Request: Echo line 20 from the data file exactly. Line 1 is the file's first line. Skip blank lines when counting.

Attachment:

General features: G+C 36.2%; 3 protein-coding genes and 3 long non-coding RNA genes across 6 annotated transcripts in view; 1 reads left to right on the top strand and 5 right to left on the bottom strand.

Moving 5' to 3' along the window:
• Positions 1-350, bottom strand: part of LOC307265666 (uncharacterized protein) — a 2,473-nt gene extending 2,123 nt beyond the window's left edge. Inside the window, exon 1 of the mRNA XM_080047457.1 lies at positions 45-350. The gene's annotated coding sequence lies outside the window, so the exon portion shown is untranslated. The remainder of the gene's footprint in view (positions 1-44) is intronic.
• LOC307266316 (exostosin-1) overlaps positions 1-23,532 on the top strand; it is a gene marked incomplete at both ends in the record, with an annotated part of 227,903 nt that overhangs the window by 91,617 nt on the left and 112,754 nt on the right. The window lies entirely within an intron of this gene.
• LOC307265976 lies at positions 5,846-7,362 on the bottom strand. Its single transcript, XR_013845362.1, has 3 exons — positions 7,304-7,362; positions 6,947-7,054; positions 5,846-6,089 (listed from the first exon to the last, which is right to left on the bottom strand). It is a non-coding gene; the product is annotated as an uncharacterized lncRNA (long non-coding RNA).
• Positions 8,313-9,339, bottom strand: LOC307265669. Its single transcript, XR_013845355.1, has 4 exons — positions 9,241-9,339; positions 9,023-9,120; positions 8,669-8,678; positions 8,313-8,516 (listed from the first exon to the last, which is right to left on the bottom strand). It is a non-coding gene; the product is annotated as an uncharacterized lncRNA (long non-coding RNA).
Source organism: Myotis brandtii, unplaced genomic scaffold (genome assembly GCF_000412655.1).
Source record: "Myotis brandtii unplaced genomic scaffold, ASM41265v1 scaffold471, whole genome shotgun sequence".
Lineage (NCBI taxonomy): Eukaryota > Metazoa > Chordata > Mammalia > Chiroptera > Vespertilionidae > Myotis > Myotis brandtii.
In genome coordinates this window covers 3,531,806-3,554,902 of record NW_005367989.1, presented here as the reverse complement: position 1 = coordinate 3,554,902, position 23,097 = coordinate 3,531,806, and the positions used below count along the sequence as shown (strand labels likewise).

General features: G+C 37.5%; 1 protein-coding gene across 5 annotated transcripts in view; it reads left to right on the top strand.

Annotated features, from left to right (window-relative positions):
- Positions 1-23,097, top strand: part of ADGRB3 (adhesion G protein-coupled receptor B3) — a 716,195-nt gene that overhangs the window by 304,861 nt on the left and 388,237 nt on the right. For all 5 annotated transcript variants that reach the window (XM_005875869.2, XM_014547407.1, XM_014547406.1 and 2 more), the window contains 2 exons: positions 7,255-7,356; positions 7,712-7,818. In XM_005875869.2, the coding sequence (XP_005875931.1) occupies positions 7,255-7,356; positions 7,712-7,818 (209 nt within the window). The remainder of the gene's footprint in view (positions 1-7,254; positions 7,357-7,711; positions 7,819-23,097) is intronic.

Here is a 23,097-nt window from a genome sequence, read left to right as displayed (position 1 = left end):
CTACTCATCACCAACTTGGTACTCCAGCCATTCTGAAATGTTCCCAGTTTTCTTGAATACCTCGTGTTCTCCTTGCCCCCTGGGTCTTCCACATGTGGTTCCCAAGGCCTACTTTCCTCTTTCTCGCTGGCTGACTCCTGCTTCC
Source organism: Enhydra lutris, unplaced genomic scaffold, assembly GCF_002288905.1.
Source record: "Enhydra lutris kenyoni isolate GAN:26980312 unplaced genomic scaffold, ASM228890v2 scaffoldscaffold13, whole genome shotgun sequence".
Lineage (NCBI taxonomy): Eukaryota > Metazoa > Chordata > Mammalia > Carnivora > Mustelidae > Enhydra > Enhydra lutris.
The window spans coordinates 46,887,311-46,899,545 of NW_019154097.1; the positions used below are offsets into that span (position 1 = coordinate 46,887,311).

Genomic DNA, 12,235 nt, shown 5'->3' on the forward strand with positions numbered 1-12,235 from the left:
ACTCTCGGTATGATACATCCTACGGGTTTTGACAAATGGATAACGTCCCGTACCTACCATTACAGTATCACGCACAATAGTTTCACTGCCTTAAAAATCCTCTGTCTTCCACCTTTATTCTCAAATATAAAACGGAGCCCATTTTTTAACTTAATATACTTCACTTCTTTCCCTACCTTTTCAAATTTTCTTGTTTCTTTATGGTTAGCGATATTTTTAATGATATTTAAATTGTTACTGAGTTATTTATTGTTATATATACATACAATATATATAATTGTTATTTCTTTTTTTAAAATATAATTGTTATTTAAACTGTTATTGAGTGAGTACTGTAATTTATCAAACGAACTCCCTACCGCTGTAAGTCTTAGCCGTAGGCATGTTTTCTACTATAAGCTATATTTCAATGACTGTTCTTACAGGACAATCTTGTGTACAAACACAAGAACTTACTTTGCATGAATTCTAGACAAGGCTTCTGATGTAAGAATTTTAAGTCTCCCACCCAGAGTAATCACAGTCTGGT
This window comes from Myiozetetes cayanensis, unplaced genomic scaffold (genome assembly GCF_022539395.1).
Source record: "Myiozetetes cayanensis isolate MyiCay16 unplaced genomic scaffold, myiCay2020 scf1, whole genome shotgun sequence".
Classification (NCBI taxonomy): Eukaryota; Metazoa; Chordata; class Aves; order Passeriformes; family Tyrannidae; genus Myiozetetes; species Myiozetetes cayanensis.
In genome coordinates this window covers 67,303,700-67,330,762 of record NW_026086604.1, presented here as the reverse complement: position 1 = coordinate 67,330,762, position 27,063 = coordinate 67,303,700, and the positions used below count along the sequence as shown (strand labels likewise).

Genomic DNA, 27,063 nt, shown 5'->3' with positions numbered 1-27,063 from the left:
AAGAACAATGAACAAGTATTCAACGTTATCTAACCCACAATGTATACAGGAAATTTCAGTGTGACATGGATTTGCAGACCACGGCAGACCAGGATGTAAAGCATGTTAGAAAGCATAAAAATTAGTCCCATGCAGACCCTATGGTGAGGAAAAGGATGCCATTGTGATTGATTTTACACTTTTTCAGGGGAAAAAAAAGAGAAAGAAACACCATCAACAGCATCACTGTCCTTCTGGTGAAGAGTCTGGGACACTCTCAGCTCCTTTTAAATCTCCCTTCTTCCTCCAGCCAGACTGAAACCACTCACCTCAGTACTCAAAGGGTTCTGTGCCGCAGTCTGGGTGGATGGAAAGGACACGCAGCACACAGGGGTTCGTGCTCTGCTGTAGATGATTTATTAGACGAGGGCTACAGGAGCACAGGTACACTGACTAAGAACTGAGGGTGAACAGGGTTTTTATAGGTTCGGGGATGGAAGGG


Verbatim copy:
Genomic DNA, 12,235 nt, shown 5'->3' on the forward strand with positions numbered 1-12,235 from the left: